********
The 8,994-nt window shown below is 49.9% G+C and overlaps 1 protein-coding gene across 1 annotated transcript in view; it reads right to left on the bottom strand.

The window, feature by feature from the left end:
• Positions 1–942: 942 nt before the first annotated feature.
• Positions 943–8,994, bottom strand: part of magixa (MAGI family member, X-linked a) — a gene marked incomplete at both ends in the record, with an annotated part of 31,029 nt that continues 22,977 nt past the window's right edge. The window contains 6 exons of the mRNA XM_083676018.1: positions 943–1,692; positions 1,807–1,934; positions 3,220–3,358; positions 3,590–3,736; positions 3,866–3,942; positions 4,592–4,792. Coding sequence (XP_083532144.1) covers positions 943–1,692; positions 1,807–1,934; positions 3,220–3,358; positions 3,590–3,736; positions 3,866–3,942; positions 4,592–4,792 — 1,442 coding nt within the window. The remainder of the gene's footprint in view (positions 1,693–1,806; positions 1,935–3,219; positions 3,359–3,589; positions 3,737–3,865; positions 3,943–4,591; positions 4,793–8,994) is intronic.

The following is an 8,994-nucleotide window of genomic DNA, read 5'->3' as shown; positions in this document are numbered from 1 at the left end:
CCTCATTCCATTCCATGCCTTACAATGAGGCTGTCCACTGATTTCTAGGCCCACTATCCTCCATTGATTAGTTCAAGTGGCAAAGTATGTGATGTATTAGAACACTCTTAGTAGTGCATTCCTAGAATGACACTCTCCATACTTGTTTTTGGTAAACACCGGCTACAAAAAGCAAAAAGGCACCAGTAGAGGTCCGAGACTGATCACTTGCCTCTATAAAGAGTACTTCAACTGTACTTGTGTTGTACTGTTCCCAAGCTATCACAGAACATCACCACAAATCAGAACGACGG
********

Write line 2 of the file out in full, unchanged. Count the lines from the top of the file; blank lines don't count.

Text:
The window, feature by feature from the left end: